I have a chipped front tooth and I am trying to figure out what is better, dental bonding or a porcelain crown? I have done a lot of research about tooth bonding and my general dentist has told me that the bond won’t hold over time. She has recommended a porcelain crown to fix my chip. Can my chipped front tooth actually be corrected with dental bonding if I’m diligent in caring for it?
Thanks, Viv from Massachusetts
It turns out that many dentists are uncomfortable with direct bonding techniques. They will try to discourage you from this treatment. Although, it does hold up well and in most cases would be a good choice. There are likely several reasons for your dentist to recommend a crown. She may not have much experience with bonding. It requires artistic talent to do a good job. She may not carry all of the shades, textures, and varieties of bonding materials. Many general dentists only have a limited inventory of all-purpose bonding composites and do not have specialized bonding materials in stock. A cosmetic dentist will have the highly customized materials available that can make your tooth beautiful and will be long-lasting. Another reason she may recommend the crown is due to the higher cost of the bonding. Still another reason is that you may have an unusual bite that could potentially break off the bond, in which case the porcelain crown truly is best. It’s always good to get a second opinion. I would research an expert cosmetic dentist in your area. Good luck!
More information to fix a chip, read about porcelain veneers or CEREC crowns.
Hi there. I just started an in-home teeth whitening system. I have been using it for about two weeks now and haven’t had any issues. Except yesterday when I used them I had a sharp pain. It was on my front tooth and seemed very intense for about thirty seconds or so. I have a dental bond on this tooth that was orginally chipped and then reapaired over a decade ago. So I was wondering if this reaction means that my bond is going bad or nearing the end of its lifecycle? Or could the whitening treatments I’m using be weakening the dental bond? That is my guess. Thank you for your help.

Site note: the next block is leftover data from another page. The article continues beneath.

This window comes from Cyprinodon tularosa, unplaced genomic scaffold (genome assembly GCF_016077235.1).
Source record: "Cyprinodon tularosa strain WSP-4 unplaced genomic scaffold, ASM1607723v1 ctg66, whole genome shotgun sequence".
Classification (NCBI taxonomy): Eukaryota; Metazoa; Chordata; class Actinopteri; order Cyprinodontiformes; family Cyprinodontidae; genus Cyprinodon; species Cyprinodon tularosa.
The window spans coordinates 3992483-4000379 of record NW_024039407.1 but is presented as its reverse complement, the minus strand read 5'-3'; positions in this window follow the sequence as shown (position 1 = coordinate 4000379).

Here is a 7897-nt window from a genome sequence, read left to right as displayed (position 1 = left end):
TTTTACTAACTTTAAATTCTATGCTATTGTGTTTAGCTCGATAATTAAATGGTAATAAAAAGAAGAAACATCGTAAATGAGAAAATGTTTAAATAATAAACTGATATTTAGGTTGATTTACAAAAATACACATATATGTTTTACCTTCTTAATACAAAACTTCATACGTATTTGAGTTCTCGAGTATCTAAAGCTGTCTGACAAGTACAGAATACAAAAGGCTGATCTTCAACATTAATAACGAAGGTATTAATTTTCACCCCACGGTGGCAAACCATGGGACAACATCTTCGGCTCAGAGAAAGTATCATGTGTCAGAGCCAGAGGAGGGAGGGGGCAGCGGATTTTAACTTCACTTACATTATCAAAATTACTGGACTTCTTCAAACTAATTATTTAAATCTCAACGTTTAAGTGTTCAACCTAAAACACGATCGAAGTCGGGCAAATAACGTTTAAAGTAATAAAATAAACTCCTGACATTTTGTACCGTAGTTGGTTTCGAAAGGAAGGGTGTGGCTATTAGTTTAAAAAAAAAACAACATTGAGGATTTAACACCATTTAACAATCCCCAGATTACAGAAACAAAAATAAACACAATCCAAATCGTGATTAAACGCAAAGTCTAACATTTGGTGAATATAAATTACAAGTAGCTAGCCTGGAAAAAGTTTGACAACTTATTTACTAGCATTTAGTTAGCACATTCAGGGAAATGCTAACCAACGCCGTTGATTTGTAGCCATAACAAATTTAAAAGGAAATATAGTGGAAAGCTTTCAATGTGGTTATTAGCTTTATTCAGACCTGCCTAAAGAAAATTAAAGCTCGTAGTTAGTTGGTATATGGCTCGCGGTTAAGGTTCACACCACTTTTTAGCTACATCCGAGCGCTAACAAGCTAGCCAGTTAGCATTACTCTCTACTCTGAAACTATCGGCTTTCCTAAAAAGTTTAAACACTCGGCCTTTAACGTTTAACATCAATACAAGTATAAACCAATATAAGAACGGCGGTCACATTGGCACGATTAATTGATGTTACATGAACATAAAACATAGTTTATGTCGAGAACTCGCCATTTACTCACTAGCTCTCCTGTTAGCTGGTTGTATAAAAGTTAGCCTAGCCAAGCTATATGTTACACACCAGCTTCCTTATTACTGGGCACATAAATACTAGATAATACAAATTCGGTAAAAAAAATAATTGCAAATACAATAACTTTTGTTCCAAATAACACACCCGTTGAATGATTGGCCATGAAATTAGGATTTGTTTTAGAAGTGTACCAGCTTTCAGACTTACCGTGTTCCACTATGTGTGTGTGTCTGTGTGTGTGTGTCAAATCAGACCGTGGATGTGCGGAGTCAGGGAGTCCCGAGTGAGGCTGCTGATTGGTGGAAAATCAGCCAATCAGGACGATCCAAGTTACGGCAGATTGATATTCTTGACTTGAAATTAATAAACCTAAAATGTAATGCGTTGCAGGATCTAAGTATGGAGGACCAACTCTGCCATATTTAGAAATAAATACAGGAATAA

-Jane from Texas
It is unlikely that the bond was weakened by the teeth whitening system you are using. The common bleaching gel has not been known to weaken dental bonds. Also, if that was actually the case and the bond was weakened then it would mean that the repaired chip would most likely fall off. This would probably be causing much more pain.
The way you have described it, I think the bleaching agent may be irritating a sensitive part of the tooth. If the tooth was injured previously and repaired, there may be a senstive area that has become exposed due to some of the bonding agent that has wore off.
Your situation is a good example of why with any teeth bleaching treatment, it is important to consult and remain under a dentist’s professional supervision. My assumption is that you are working with a dentist. So, you should let your dentist know about your problem. Hopefully, they will be able to pin point the issue you’re having. If it turns out to be a sensitive spot then there are solutions to re-coat the area. You should be able to continue bleaching safely once this issue has been resolved. Make sure you get this checked out before continuing with your bleaching treatment.